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I have a local directory of media files on a Linux system, which I synchronise with an Amazon S3 account using an s3sync script. Currently, I'm manually running the s3sync script when I know the media files have been modified.

How would I automatically run the script when files are modified?

I was thinking of creating a cron job to run the script every few minutes, but that seems like an excessive amount of processing, because even if there are no changes, the script still has to scan the entire directory structure, which is quite large.

I also considered incron/inotify, which allows running commands when a specific file or directory changes, but these tools don't seem to automatically support monitoring changes to the entirety of a nested directory. Correct me if I'm wrong, but it seems that incron/inotify can only monitor files they've been explicitly told to monitor. e.g. If I wanted to monitor changes to all files at any level inside a directory, I'd have to write separate scripts to monitor directory and file additions/deletions to update the list of files and directories monitored by incron.

Are there more efficient solutions?

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As you correctly said the inotify mechanism (APIs) is not recursive for directories. So you would need to create additional watches for subdirectories under a watched directory. Also do remember since one inotify watch will be established per subdirectory, it is possible that the maximum amount of inotify watches per user will be reached. The default maximum is 8192 and can be increased by writing to /proc/sys/fs/inotify/max_user_watches. Perhaps you could look at inotifywatch source code (which handles recursive directories) and write something on your own based upon that. –  ghostkadost Dec 8 '11 at 5:10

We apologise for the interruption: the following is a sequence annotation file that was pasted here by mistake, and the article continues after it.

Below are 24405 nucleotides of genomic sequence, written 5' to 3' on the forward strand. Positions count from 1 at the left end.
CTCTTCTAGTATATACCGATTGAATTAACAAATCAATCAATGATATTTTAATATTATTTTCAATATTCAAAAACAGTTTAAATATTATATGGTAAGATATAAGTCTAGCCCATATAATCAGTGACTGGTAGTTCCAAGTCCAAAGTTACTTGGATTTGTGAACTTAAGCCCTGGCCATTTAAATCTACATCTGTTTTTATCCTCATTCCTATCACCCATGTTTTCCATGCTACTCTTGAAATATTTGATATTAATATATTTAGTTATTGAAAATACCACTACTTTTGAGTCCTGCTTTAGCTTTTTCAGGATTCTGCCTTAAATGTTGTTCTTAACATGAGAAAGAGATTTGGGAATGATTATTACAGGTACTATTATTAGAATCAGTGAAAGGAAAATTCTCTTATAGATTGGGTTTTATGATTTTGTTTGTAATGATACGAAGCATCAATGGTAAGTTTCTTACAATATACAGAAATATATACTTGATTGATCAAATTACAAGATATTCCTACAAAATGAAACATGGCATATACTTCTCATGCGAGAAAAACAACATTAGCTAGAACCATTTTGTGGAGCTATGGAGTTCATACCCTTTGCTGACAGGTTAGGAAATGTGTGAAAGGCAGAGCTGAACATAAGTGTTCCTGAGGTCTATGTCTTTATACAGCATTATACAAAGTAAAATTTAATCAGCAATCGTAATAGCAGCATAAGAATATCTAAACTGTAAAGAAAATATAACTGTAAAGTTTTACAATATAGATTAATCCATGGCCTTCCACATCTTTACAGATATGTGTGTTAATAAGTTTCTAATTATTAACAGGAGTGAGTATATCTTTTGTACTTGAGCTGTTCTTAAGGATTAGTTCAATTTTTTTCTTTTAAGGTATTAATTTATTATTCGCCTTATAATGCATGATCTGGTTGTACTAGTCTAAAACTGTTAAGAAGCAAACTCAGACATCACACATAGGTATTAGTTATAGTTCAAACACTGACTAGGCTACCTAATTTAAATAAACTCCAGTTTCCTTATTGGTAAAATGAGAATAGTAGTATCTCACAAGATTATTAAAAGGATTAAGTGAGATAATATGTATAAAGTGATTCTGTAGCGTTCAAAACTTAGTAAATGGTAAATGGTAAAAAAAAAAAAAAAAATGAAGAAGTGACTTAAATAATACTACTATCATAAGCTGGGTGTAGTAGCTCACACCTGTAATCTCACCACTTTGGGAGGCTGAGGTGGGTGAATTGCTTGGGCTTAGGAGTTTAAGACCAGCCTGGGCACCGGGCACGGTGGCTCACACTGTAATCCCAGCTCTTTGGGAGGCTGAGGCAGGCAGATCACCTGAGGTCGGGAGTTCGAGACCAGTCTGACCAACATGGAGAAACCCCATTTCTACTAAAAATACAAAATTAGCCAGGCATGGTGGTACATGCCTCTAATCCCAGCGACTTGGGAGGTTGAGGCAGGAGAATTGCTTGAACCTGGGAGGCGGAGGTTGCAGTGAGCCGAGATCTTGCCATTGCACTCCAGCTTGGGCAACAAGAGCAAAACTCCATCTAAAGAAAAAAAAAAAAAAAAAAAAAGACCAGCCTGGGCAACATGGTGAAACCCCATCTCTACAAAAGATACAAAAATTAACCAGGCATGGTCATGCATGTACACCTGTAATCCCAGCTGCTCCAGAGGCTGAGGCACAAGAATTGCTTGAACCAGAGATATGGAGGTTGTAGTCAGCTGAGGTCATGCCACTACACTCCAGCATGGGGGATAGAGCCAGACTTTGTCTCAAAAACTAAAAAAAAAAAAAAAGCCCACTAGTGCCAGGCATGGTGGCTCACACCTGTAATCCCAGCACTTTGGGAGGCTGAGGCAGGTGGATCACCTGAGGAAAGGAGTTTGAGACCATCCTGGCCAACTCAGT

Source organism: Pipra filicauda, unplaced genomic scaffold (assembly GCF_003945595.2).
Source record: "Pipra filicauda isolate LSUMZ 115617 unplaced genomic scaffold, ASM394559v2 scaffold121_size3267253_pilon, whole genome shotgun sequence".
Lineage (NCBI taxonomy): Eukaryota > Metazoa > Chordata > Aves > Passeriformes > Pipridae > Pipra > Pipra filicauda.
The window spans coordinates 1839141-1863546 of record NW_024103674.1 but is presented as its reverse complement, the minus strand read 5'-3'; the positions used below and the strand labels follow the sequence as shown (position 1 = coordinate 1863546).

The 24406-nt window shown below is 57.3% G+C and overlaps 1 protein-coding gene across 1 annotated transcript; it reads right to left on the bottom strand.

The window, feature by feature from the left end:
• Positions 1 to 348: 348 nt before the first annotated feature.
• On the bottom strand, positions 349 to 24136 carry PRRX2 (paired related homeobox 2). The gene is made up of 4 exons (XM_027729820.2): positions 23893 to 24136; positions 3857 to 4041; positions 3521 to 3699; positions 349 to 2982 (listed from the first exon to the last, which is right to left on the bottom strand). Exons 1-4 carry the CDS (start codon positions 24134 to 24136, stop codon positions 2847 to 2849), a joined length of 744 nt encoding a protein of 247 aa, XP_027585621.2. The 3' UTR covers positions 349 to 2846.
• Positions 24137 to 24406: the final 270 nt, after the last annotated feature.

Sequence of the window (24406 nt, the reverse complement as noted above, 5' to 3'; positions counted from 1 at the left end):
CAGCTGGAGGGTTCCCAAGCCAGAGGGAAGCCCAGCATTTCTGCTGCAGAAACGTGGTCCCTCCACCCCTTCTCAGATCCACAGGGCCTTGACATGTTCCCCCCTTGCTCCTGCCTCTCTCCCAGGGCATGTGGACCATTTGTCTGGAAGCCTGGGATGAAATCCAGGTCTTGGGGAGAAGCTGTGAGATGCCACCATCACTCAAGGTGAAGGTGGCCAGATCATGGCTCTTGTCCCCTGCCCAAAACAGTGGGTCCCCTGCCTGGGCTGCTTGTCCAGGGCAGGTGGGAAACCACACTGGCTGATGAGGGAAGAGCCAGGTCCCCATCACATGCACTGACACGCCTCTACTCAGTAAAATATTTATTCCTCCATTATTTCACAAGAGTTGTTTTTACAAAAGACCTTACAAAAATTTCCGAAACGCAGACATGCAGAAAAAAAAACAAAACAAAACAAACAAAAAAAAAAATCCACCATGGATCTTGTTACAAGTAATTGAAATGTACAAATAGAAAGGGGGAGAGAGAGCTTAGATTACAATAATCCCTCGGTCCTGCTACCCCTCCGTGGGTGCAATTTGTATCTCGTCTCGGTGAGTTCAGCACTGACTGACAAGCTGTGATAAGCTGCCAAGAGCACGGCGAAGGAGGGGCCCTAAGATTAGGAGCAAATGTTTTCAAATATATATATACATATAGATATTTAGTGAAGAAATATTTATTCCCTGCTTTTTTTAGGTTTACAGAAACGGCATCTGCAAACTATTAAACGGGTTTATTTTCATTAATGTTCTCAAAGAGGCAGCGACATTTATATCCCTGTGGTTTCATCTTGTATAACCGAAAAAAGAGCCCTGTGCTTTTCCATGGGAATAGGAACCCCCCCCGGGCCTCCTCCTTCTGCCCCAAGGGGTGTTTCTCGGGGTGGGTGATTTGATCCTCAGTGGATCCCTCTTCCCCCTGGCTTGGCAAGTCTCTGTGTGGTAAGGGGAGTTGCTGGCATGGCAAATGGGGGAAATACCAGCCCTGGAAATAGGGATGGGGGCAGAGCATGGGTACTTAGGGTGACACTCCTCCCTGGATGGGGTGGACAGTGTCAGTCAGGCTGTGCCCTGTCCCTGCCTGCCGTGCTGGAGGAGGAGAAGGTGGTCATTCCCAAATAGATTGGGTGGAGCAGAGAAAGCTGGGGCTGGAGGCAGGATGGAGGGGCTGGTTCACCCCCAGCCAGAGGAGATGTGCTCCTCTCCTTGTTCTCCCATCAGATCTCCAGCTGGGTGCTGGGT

You can also use inotifywait command in your own shell script. The examples provided in man page look very promising. –  ghostkadost Dec 8 '11 at 5:29

3 Answers 3

For this kind of tasks, I'm using fssm gem.

create file watcher.rb

require 'fssm'

FSSM.monitor('/dir_to_watch/', '**/*') do
  update {|base, relative| `your_script` }
  delete {|base, relative| `your_script` }
  create {|base, relative| `your_script` }


ruby watcher.rb

Of course you can demonize it, if you want.

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Here is a sample scenario you might use instead and utilize simple rsync script.


Basically means using fuse and s3fs ( http://code.google.com/p/s3fs/ ) to mount s3 share as a directory on your local filesystem and use rsync to sync the 2. Simple cron job would do the trick.

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Now there is an efficient solution. This was just announced (long overdue):

It is very simple to implement - time to throw out all the ugly cron jobs and list-loops.

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